By: Melanie Rosen

“Go ahead, take a look at the back of the nearest electronic device. You’ll see an @fcc number. The agency certifies every innovative mobile phone, television, and computer that emits radio frequency before they can head to market. Guess what is not happening during the shutdown?”

-FCC Commissioner Jessica Rosenworcel[1]

For 35 days, between December 22, 2018, and January 25, 2019, the government was shut down due to an impasse between the House of Representatives and the Senate.  This was the longest government shutdown in history.  During those 35-days, 800,000 federal workers went without paychecks, and the effects eventually rippled over into the tech industry.

The Federal Communications Commission (“FCC”) certifies the safety of consumer-electronic devices.  The FCC must approve all products that emit radio frequency energy to ensure that energy does not harm humans or interfere with other products or services.  Though all actual testing is subcontracted to FCC-authorized companies or Telecommunications Certification Bodies, most products need the final sign-off of the FCC.  But, with the government shut down, so is the FCC.  Without FCC approval, companies are forced to put a hold on production.

Though for the large companies, such as Apple, Samsung, and Sony, this is just a mere speeding ticket on their record, for the smaller startup companies it is like losing their driver’s license.  These companies’ survival is dependent on meeting their deadlines.  Thus, when the products are no longer going out, the money is no longer coming in.  If the government shutdown were to continue, these startup companies could be in serious trouble.  There is no real data on how many consumer-electronic products are being affected by the closure because there is no knowledge of where specific companies and devices were in the approval process.  But, the number is potentially in the thousands.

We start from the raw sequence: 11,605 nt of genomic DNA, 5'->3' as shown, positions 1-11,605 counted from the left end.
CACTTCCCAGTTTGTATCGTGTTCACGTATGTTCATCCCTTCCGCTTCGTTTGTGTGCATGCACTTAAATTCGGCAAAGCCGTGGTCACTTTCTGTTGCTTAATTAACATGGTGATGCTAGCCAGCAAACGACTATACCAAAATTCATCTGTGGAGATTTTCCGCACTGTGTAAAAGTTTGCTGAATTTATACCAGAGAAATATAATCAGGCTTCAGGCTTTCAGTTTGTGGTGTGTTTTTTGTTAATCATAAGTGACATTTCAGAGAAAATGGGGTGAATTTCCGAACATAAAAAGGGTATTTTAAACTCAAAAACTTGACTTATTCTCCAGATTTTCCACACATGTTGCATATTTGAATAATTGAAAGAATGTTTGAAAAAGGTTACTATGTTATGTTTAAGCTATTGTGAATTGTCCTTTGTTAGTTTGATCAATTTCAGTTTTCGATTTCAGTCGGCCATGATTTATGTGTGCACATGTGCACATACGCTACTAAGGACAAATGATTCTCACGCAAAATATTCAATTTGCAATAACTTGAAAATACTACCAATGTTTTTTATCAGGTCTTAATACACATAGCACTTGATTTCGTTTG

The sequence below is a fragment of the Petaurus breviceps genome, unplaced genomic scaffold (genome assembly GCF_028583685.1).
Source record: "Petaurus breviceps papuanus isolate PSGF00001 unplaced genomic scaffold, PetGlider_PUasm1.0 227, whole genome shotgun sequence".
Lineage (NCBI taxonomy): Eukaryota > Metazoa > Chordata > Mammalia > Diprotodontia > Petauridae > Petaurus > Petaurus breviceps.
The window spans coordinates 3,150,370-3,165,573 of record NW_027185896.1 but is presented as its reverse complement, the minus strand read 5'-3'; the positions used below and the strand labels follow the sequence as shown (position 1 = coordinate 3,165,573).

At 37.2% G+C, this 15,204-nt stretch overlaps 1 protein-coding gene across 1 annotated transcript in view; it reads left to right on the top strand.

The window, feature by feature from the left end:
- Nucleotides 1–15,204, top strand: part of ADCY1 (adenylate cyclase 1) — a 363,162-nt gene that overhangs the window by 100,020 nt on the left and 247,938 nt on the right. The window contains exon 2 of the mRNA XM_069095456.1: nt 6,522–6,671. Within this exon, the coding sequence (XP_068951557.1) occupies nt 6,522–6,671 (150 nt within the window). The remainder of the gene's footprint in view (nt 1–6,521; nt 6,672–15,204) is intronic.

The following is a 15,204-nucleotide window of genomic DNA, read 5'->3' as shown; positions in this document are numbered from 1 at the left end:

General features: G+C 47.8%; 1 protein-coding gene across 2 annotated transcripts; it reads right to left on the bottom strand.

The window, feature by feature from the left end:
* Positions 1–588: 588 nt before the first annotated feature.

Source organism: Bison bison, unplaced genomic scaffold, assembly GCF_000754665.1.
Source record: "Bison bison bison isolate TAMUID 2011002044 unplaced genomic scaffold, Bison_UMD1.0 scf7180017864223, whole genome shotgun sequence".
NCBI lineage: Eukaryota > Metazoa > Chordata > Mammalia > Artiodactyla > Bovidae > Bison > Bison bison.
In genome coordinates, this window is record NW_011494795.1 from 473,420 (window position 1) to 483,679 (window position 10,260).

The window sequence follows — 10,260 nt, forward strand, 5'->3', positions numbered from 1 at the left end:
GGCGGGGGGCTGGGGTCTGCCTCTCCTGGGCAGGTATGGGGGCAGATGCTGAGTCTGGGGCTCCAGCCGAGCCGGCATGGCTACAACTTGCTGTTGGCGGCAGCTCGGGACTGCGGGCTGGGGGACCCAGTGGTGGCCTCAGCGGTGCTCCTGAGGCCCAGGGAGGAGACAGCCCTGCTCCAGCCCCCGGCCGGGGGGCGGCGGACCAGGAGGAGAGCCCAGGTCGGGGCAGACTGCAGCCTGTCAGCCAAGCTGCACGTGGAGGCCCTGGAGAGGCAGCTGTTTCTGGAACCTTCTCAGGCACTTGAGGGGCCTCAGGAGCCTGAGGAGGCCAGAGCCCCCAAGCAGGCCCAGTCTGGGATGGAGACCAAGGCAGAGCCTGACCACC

The government shutdown could also take the U.S. out of first place in the race to 5G.  5G technology is the next big thing; it will work 10 to 100 times faster than 4G, depending on the network connection.  However, without FCC approval, the products needed to support 5G technology are not being released.

As of now, the shutdown is over, but that does not mean that tech companies are out of trouble just yet.  President Trump has announced that the government is only temporarily back for three weeks.  The 35-day delay has already affected the tech industry, but any more time and companies will take a huge hit in their revenue.  These next three weeks will be vital for tech companies to try and make up lost time before they are being pulled over again by the President.

[1] https://www.cnet.com/news/government-shutdown-delays-launch-of-new-tech-products/

Student Bio: Melanie Rosen is a second-year student at Suffolk University Law School and is a staff member of the Journal of High Technology Law. She attended the University of New Hampshire, where she received a Bachelor of Arts in Sociology and Justice Studies, as well as a Master of Arts in Justice Studies.

Disclaimer: The views expressed in this blog are the views of the author alone and do not represent the views of JHTL or Suffolk University Law School.

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